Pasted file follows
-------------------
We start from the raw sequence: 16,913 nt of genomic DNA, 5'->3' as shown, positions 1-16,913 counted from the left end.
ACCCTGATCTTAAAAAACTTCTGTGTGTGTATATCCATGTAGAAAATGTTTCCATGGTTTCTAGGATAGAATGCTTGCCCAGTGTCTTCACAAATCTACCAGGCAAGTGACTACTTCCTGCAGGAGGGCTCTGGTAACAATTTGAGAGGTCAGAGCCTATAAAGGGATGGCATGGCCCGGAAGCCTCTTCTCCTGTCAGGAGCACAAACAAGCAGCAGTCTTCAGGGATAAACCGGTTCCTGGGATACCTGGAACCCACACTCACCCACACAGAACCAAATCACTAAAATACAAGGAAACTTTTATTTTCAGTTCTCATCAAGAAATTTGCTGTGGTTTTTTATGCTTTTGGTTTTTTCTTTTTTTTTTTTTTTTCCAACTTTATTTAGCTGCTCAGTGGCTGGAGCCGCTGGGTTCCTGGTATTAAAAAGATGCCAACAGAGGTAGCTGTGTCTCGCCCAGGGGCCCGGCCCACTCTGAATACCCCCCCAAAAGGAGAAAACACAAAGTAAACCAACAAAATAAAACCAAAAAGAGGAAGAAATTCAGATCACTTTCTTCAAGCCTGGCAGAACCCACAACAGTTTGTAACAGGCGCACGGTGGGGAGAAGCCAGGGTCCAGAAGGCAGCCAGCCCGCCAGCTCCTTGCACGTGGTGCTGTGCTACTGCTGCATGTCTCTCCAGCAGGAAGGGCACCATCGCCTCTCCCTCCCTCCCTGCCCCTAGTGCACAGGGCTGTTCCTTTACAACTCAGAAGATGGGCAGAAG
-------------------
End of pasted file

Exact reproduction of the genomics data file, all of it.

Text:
We start from the raw sequence: 16,913 nt of genomic DNA, 5'->3' as shown, positions 1-16,913 counted from the left end.
ACCCTGATCTTAAAAAACTTCTGTGTGTGTATATCCATGTAGAAAATGTTTCCATGGTTTCTAGGATAGAATGCTTGCCCAGTGTCTTCACAAATCTACCAGGCAAGTGACTACTTCCTGCAGGAGGGCTCTGGTAACAATTTGAGAGGTCAGAGCCTATAAAGGGATGGCATGGCCCGGAAGCCTCTTCTCCTGTCAGGAGCACAAACAAGCAGCAGTCTTCAGGGATAAACCGGTTCCTGGGATACCTGGAACCCACACTCACCCACACAGAACCAAATCACTAAAATACAAGGAAACTTTTATTTTCAGTTCTCATCAAGAAATTTGCTGTGGTTTTTTATGCTTTTGGTTTTTTCTTTTTTTTTTTTTTTTCCAACTTTATTTAGCTGCTCAGTGGCTGGAGCCGCTGGGTTCCTGGTATTAAAAAGATGCCAACAGAGGTAGCTGTGTCTCGCCCAGGGGCCCGGCCCACTCTGAATACCCCCCCAAAAGGAGAAAACACAAAGTAAACCAACAAAATAAAACCAAAAAGAGGAAGAAATTCAGATCACTTTCTTCAAGCCTGGCAGAACCCACAACAGTTTGTAACAGGCGCACGGTGGGGAGAAGCCAGGGTCCAGAAGGCAGCCAGCCCGCCAGCTCCTTGCACGTGGTGCTGTGCTACTGCTGCATGTCTCTCCAGCAGGAAGGGCACCATCGCCTCTCCCTCCCTCCCTGCCCCTAGTGCACAGGGCTGTTCCTTTACAACTCAGAAGATGGGCAGAAG